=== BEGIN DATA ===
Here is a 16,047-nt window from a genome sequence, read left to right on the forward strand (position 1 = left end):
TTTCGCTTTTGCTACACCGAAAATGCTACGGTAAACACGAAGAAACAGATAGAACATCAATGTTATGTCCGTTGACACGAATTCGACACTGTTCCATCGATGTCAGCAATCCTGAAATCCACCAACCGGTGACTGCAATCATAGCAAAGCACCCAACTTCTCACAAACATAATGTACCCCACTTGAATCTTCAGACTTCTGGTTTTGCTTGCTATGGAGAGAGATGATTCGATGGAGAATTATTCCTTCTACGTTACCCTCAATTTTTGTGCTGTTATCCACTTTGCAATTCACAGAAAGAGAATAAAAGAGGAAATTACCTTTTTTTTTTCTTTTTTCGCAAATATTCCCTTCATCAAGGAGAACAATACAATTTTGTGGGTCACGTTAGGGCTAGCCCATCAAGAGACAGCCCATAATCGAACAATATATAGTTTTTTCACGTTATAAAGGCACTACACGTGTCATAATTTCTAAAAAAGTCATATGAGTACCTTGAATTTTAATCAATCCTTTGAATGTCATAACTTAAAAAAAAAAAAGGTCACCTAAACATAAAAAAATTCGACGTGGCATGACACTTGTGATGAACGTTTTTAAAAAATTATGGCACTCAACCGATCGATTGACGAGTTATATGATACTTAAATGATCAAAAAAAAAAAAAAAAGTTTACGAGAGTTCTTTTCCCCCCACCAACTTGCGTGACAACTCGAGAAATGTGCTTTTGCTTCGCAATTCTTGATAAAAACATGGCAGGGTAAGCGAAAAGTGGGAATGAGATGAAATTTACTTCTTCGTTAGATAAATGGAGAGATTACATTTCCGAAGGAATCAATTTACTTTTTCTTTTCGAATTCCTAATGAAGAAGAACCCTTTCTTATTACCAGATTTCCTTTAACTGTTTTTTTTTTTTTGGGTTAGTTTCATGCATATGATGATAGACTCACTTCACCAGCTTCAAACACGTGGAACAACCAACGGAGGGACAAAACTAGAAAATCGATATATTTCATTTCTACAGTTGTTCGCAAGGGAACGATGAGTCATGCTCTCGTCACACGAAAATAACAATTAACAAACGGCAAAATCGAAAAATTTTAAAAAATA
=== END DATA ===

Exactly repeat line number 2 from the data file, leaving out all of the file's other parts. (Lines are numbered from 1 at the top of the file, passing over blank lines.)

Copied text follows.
TTTCGCTTTTGCTACACCGAAAATGCTACGGTAAACACGAAGAAACAGATAGAACATCAATGTTATGTCCGTTGACACGAATTCGACACTGTTCCATCGATGTCAGCAATCCTGAAATCCACCAACCGGTGACTGCAATCATAGCAAAGCACCCAACTTCTCACAAACATAATGTACCCCACTTGAATCTTCAGACTTCTGGTTTTGCTTGCTATGGAGAGAGATGATTCGATGGAGAATTATTCCTTCTACGTTACCCTCAATTTTTGTGCTGTTATCCACTTTGCAATTCACAGAAAGAGAATAAAAGAGGAAATTACCTTTTTTTTTTCTTTTTTCGCAAATATTCCCTTCATCAAGGAGAACAATACAATTTTGTGGGTCACGTTAGGGCTAGCCCATCAAGAGACAGCCCATAATCGAACAATATATAGTTTTTTCACGTTATAAAGGCACTACACGTGTCATAATTTCTAAAAAAGTCATATGAGTACCTTGAATTTTAATCAATCCTTTGAATGTCATAACTTAAAAAAAAAAAAGGTCACCTAAACATAAAAAAATTCGACGTGGCATGACACTTGTGATGAACGTTTTTAAAAAATTATGGCACTCAACCGATCGATTGACGAGTTATATGATACTTAAATGATCAAAAAAAAAAAAAAAAGTTTACGAGAGTTCTTTTCCCCCCACCAACTTGCGTGACAACTCGAGAAATGTGCTTTTGCTTCGCAATTCTTGATAAAAACATGGCAGGGTAAGCGAAAAGTGGGAATGAGATGAAATTTACTTCTTCGTTAGATAAATGGAGAGATTACATTTCCGAAGGAATCAATTTACTTTTTCTTTTCGAATTCCTAATGAAGAAGAACCCTTTCTTATTACCAGATTTCCTTTAACTGTTTTTTTTTTTTTGGGTTAGTTTCATGCATATGATGATAGACTCACTTCACCAGCTTCAAACACGTGGAACAACCAACGGAGGGACAAAACTAGAAAATCGATATATTTCATTTCTACAGTTGTTCGCAAGGGAACGATGAGTCATGCTCTCGTCACACGAAAATAACAATTAACAAACGGCAAAATCGAAAAATTTTAAAAAATA